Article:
forced the question of development on the last year is re-announced and a further
agenda at the April Summit. The summit did one pledged “by 2011”. The World Bank
not “refound the financial system” as was should propose further ways to change
promised, but there was some progress on its governance “by 2010”.

6 | The Economic Crisis and its Impact on Developing Countries


− Importantly for SOLIDAR, the G20 remembering the close links we already
agreed "to support those affected by the have either on our own or through allies with
crisis, by creating employment governments in Germany, UK, and a few
opportunities and through income others). These opportunities were siezed at
support measures. We will build a fair the April 1 summit, resulting in clear
and family-friendly labour market for references to decent work, social protection,
both women and men. We therefore green jobs and the ILO itself in the final
welcome the reports of the London Jobs declaration. However, as mentioned earlier
Conference and the Rome Social the details are sketchy and unless we
Summit, and the key principles they intensify our efforts we could end up with yet
proposed. We will support employment another principled declaration without any
by stimulating growth, investing in concrete impact.
education and training, and through
active labour market policies, focusing The enlargement to the G20 also brings with
on the most vulnerable. We call upon a number of governments not well known for
the ILO, working with other relevant their support for civil society (China, Saudi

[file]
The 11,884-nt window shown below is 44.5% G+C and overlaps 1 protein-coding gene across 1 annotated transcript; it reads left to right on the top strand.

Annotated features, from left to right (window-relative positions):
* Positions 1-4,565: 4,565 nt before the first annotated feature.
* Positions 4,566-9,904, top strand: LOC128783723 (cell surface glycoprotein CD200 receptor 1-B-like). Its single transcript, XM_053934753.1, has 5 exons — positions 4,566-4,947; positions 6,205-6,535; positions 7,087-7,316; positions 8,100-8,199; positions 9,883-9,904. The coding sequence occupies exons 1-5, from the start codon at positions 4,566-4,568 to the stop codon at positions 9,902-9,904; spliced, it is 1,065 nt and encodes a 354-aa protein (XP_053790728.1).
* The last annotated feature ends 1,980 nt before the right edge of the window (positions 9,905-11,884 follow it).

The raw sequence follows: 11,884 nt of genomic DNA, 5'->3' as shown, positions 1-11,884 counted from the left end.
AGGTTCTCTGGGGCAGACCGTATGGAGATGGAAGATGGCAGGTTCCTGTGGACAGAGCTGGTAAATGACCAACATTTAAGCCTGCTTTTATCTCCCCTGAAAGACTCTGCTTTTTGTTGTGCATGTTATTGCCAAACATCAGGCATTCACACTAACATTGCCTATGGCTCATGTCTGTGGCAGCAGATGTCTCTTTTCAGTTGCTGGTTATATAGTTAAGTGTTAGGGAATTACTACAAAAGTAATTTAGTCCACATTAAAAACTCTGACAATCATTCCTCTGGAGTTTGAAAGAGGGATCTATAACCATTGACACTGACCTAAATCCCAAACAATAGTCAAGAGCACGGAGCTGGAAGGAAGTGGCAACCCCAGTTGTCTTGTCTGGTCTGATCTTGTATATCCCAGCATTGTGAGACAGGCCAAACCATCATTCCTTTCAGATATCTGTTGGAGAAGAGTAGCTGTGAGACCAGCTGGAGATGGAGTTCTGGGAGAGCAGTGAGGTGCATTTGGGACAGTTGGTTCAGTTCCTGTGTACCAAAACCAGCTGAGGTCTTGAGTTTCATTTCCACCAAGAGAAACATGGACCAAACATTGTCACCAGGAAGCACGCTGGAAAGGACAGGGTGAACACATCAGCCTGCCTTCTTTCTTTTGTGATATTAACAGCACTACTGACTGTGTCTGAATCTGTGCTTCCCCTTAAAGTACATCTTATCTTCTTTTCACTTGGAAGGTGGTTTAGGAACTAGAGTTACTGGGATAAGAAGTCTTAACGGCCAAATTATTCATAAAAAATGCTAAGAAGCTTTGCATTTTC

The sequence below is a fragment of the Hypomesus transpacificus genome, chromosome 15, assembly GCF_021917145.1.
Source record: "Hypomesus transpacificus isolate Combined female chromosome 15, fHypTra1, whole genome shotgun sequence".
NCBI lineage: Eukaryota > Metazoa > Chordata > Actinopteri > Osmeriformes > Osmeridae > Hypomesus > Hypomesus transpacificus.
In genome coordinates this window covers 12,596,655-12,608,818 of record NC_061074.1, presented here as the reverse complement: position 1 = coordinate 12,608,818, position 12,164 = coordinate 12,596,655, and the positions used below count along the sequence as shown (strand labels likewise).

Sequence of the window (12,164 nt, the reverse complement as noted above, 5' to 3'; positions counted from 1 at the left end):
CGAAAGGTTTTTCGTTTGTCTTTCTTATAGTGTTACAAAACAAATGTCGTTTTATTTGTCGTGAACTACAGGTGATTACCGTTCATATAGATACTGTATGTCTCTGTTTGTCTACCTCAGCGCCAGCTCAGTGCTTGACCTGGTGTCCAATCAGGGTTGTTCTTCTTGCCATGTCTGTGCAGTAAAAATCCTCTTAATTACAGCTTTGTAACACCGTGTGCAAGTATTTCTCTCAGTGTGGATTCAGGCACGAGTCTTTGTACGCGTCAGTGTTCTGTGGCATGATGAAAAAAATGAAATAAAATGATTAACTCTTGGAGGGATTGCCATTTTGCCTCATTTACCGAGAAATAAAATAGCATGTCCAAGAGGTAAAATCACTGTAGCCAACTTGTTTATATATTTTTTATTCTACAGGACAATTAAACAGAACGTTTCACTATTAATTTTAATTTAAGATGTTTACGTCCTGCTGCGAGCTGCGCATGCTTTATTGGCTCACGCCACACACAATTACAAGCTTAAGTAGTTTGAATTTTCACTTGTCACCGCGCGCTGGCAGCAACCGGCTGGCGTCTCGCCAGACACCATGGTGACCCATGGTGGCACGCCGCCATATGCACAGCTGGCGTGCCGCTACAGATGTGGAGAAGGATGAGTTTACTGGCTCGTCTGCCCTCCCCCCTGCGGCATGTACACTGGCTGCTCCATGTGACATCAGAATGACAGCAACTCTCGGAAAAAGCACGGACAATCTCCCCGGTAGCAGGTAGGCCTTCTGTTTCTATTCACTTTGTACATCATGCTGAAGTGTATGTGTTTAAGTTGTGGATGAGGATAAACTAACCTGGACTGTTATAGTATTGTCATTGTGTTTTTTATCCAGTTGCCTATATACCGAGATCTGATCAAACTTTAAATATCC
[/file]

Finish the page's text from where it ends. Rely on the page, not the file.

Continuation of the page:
organizations, to assess the actions Arabia, South Korea, Turkey). It is likely that
taken and those required for the future." as the governments keep meeting under the
G20 auspices, these countries will raise their
This implication of the ILO in a monitoring voices against some of the initiatives we
role is an important break from the past would like to see pursued, particularly
where only the Bretton Woods Institutions regarding transparency and rights-based
were involved. There is however little detail development. This problem is of course also
of how they intend to build fair and family- not new (within the EU itself there are many
friendly labour markets, whilst much of the countries which are not so CSO friendly) but
funding for social protection will go through the collective approach to decision-making
the World Bank’s Vulnerability Fund, which and formal consultation processes provide
is a matter of great concern given the failure some space.